The New York Times, under date of August 6, 1922, published an excellent likeness of Emile Coue and a review of his work by Van Buren Thorne, M.D. He says that the keynote to the system of treatment of mental and physical ills devised and elaborated by Emile Coue of Nancy, France, can be described in a single paragraph:
The individual is possessed of two minds called the conscious and the unconscious. The latter is referred to by some psychologists as the subconscious mind, and is literally the humble and obedient servant of the conscious mind. The unconscious mind is the director and overseer of our internal economy. By means of its activities, the processes of digestion and assimilation of foods are carried on, repairs are made, wastes are eliminated, our vital organs function, and life itself persists. When the thought arises in the conscious mind that extra efforts toward the repair of some deficiency, either physical or mental, are needed, all the individual has to do, in the opinion of Dr. Coue, is audibly to enunciate that thought in the form of a direct suggestion to the unconscious mind, and that humble obedient servant immediately, and without questioning the dictates of its conscious master, proceeds to obey instructions.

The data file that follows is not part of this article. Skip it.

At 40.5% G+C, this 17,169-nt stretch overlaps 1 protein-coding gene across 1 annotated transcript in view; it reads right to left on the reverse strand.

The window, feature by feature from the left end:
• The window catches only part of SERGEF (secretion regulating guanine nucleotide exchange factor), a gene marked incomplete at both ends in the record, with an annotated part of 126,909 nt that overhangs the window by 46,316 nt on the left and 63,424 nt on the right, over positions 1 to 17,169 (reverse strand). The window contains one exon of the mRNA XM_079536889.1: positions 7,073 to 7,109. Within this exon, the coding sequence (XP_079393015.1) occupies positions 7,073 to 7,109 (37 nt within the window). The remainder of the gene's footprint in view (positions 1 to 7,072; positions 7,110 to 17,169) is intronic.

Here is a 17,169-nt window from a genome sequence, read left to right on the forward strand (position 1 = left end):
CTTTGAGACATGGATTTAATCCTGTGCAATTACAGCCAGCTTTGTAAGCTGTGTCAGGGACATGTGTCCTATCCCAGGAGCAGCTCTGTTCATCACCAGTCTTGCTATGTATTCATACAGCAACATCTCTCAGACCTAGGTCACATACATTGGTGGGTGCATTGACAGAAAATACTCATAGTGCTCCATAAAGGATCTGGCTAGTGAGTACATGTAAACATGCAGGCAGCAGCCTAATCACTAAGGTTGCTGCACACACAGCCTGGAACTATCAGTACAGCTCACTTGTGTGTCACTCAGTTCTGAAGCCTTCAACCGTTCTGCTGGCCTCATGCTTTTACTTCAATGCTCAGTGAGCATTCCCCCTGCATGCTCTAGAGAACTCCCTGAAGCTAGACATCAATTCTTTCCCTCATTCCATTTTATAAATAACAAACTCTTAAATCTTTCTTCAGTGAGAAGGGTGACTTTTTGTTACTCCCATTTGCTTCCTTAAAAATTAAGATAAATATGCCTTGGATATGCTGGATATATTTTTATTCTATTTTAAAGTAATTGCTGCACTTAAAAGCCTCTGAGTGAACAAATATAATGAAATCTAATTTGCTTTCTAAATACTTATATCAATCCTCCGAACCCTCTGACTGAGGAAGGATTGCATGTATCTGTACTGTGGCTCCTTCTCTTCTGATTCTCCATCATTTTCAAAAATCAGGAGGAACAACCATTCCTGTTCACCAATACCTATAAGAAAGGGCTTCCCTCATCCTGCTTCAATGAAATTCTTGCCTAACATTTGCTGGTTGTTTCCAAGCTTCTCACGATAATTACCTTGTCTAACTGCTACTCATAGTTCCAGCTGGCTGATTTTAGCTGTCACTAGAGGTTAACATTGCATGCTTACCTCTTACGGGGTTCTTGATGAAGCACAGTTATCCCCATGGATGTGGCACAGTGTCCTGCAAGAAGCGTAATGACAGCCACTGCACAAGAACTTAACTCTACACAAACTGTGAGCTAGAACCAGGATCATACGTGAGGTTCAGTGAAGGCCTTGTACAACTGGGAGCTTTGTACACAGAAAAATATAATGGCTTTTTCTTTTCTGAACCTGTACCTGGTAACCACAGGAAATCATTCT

Dr. Coue, Mr. Brooks, and large numbers of persons of repute in France, England, and elsewhere in Europe, have declared that the results in many cases under their direct observation have been nothing short of marvelous. Those who have not witnessed the benefits of this form of treatment — hence may incline to be skeptical — are more likely to give attention to what follows when they are informed of three facts regarding the Nancy practice.
- First, Dr. Coue has never accepted a penny for his treatments in the many years of his ministration;
- second, he is in the habit of explaining to his patients that he possesses no healing powers, has never healed a person in his life, and that they must find the instrument of their own well-being in themselves;
- third, that any individual can treat himself without consulting any other person.
It may be added that a child who is capable of comprehending the fact of the conscious and subconscious mind and is competent to issue orders from one to the other is quite capable of the self-administration of the treatment.
“For what man knoweth the things of a man save the spirit of the man which is in him?”
Mr. Brooks quotes from First Corinthians for his title page. Doubtless this was selected as an apt biblical reference to the existence of the conscious and unconscious minds. But neither the treatment, nor this book about it, dwells at length upon any possible religious significance of the methods employed or the results obtained.
The single thing that has contributed largely to the recent rapid spread of knowledge concerning Dr. Coue’s method of practice at Nancy is his insistence upon the benefits to be derived from the frequent repetition of this formula:
“Day by day, in every way, I’m getting better and better.”